MUMBAI, India - Leaders representing different faith communities around the world gathered in Mumbai, India for the ecumenical seminar on protecting the rights of children, Jan 19. The two day seminar, dubbed, "Building an alternative world: affirming the dignity of children”, was sponsored and organized by several Christian ecumenical bodies, including the World Council of Churches, the National Council of Churches in India and the Christian Conference of Asia at the World Social Forum.
The main issue of discussion was the impact of globalization on impoverished children. The moderator, WCC Asia secretary Matthews George Chunakara, noted that globalization and economic market reforms often press children to work at an early age as breadwinners for their families.
Chunakara emphasized the escalating number of children in the labor-force in Asia, Africa, Latin America and Southern Europe, and urged religious bodies to get involved in protecting these children. According to Chunakara, these children are the mute testimony of economic recession, unemployment, poverty, break-down of traditional patterns of social and economic life, family disruption and lack of willingness of governments to protect the well-being of their peoples.
Eunice Santana de Velez, a Puerto Rico-based member of the new WCC Commission on Diakonia and Development, said that the Bible demands special attention and care for children. For Santana, the cardinal principles of Christianity affirm that children should be treated with dignity. This will not come about by treating children like adults, she argued; around the world, many children are victims of brutal violence, discrimination and human rights violations. Rather, "adults need to become like children," she suggested.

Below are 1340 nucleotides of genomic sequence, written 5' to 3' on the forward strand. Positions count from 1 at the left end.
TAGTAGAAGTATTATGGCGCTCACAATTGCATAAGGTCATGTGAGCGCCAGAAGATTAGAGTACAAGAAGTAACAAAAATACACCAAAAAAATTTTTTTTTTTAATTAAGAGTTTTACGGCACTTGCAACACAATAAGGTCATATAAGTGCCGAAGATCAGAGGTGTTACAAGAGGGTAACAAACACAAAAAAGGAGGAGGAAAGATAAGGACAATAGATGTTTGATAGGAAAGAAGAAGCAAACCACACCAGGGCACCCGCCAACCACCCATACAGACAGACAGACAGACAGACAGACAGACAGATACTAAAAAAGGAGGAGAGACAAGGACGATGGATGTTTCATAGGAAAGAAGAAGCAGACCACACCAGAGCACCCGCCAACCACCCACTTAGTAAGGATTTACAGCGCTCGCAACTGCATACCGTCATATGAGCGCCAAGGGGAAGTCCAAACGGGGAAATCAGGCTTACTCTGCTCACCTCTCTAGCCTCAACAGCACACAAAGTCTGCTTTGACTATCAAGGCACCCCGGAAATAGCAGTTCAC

The seminar also featured speakers from different faith backgrounds, including Christian, Hindu, Buddhist, Muslim and Sikh.
Farid Esack, director of the Cape Town-based Centre for Progress in Islam, said that both women and children exist on the edge of society. "Our attitude towards women and children may be one of kindness," but it does not accord them "dignity, justice and rights" he suggested.
In the new globalized world, Esack said, the economic system impacts strongly on children's lives. Like other social actors, religious bodies too need to ask themselves about how they use their power and resources for the good, or not, of children.
An Indian social worker and human rights activist, Swami Agnivesh spoke about radical changes needed in the religious perspective toward children. Known for his work in human rights and on child labour, Agnivesh highlighted the lack of access to basic education of India's poor children.
"According to government statistics, India has between 80 and 100 million children who do not go to school. The majority of these children are lower castes, Dalits, and Tribals from the weakest sectors of society. They are considered expendable," he said. According to Agnivesh, religious institutions should care more for the plight of children; they should fulfil their mandate to serve the poor and needy, he said.
Rahul Vyas, a Hindu delegate of a Gujarat-based non-governmental organization (NGO), Child Health Integration Through Livelihood and Development, mentioned that religious bodies could do much to improve the conditions of children world over. Religious leaders and institutions should mobilize society and even governments to address the issues of children, he said.